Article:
Front Page Woman (1935) was released a mere six weeks after The Girl from 10th Avenue, and it shows. These two programmers share six cast members and even some of the same sets. Long-time readers will remember how tired I have become of George Brent playing the guy trying to keep a woman in the home where she belongs. Well, folks, Front Page Woman is by far the worst offender in that category… thus far.
Ellen (Davis) is a young reporter assigned to cover the execution of a murderer at midnight. Boyfriend and fellow reporter Curt (Brent) doesn’t think a woman should be reporting on such a thing and, true to 1935, Ellen faints to prove how right he was. I’m surprised she didn’t lose a heel while running or fend off the bad guy by hitting him with her purse. Maybe I should mention that Curt and the other reporters deliberately set out to upset her with graphic talk about the execution.
Curt writes two news stories, one for his paper and one for Ellen’s to cover for her womanly inability to report the news, but a screw-up causes the exact story to go into both papers. Ellen thinks he deliberately sabotaged her, and he might as well have: At a 3-alarm fire, Ellen is not allowed in to the area to report on the news because she’s a woman. Curt adds to this problem by lying to the police officers that she’s not even a reporter in the first place.
But she sneaks into the area anyway and sees Marvin Stone (Huntley Gordon, who just happens to be in the featured photo for October in the AMS Silent Movie Calendar, which I’m looking at right now.) Ellen realizes Stone is important in the mystery of who started the fire, but he disappears, only to turn up dead at the hospital later on that night. Curt, angry that Ellen found all this out on her womanly own, what with being a dumb woman and all, wants her to quit her job and marry him instead. She agrees that if Curt solves the arson and murder before she does, she’ll quit and marry him. He responds by stealing her scoop on Marvin Stone.
I want to mention at this point that Front Page Woman (and I assume the Saturday Evening Post story it was based on) don’t feel it’s enough to disparage Ellen. They include the character of Nell, a large 40-something woman who is referred to only by her weight, veiled negative references to her assumed lesbianism, and how “ugly” she is:
Oh yeah, she’s so ugly, how can anyone bear to exist near such hideousness, etc. etc. Grace Hayle gets no screen credit here, but she rarely did in any film, although the official off-screen credit for her roles were usually “Fat Lady” or “Chubby Woman”. Not just in the 1930s, but straight through to the 1950s. Also, it’s interesting to note that her stereotypical lesbian garb in Front Page Woman was still in use nearly 30 years later for the character of the dismissive ornithologist in The Birds. Hollywood ain’t exactly progressive.
Ellen, in the course of digging around to find out what happened, gets held at gunpoint by Inez (Winifred Shaw). In even more astounding news, Curt knows Ellen is being held hostage by an armed criminal, but refuses to help her in any way to “teach her once and for all that a woman’s place is in the home.” And I suppose if the desperate and obviously-involved-in-murder Inez shoots Ellen, that will really teach her.
Curt then deliberately interferes with the trial of the person who allegedly murdered Stone (who I’m not naming because I loves ya and don’t want to spoils nothin’). He doesn’t just eavesdrop on the jury, but creates phony jury ballots and leaves them in the jury room so Ellen sees the wrong verdict. When she falls for the stunt and both papers get published before the verdict was even given — Ellen’s with the wrong verdict, Curt’s with the correct one — the judge gets a little pissed at Curt. Finally.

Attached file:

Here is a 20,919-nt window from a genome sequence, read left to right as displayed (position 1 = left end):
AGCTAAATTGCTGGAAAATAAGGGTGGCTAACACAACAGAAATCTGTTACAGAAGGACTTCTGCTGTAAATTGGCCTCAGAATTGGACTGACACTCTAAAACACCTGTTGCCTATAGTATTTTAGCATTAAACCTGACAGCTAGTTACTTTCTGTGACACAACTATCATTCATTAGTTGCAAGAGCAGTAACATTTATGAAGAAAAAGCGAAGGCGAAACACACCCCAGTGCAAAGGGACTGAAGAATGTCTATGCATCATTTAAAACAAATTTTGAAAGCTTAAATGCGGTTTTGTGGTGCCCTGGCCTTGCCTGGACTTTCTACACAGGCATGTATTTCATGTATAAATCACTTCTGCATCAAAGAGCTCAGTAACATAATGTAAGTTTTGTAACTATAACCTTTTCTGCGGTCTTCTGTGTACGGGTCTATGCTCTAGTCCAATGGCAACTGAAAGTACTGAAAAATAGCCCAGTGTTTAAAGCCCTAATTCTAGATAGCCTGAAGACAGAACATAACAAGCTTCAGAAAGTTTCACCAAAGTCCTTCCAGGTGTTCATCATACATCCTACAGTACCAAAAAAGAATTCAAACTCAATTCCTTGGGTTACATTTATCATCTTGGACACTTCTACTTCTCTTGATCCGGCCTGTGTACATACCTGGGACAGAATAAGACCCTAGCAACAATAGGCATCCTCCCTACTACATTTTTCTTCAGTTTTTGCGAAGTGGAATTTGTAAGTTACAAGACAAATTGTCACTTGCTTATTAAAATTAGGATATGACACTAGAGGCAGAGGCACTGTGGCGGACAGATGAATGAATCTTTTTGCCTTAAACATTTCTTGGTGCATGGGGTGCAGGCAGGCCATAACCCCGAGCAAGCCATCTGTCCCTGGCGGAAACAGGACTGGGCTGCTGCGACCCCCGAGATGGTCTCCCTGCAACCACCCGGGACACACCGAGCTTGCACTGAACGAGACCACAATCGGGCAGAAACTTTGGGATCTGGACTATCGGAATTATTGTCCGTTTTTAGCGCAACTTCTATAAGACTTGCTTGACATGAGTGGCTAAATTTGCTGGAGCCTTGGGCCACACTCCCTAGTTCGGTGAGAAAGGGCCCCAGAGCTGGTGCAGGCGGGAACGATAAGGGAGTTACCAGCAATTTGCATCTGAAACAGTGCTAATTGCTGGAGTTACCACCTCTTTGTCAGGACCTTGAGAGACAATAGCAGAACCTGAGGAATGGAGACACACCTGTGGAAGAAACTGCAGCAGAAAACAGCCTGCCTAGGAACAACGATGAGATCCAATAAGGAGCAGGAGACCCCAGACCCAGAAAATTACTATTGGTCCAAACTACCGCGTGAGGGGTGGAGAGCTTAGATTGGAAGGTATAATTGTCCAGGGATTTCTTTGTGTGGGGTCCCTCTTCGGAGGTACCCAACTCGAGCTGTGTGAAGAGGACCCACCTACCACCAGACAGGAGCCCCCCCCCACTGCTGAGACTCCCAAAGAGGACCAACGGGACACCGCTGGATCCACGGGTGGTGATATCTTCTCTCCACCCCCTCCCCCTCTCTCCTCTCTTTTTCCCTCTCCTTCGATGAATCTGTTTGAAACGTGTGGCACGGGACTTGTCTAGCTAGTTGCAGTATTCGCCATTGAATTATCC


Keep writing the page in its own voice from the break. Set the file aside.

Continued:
The character of Curt had me seething by this point. He was portrayed as though he was the freakin’ police commissioner, getting away with the most ridiculous and illegal things, and the unethical way he stole others’ work and his interference in an important court case was unbelievable and wrong. Still, he was meant to be a charming scamp, which did not make a lick of sense to me. I had to laugh at New York Times reviewer Frank S. Nugent who wrote of this impossible scenario that, “we have no doubt that any reporter showing his press card in the lobby of the Strand after a performance will be mobbed by hordes of autograph seekers.”
Ellen gets the last laugh by getting a confession from the real murderer, and Curt pretends he thinks women really are as good as men, so she quits her job and they get married.
I could have forgiven a lot if this film hadn’t looked so much like Girl from 10th Avenue, which I had just watched, and which people in 1935 would have just seen a few weeks earlier. Here’s an example of the similarity:
I believe the apartment Bette and Ian Hunter share in Girl From 10th Avenue is the same set seen briefly inside the apartment building that burns down in Front Page Woman, too.
Also if the film hadn’t required me to suspend 100% of my disbelief, I would have been happier. Oh, I’ll suspend some disbelief. You gotta suspend if you want to watch movies, but this movie asked too much of me and I wasn’t willing to give it the leeway it needed to be entertaining.
The good news is I really, really liked the next Bette film that I’ll post about in the Project, so you get a reprieve from hearing me bitch about her early work. For a while, at least.
It’s surprising that this movie was filmed smack dab in between her Oscar-winning turn in Dangerous and what should have been an Oscar-winning turn in Of Human Bondage the year before. She had so many fantastic performances under her belt already that I’m at a loss as to why the studio was putting her in filler like this.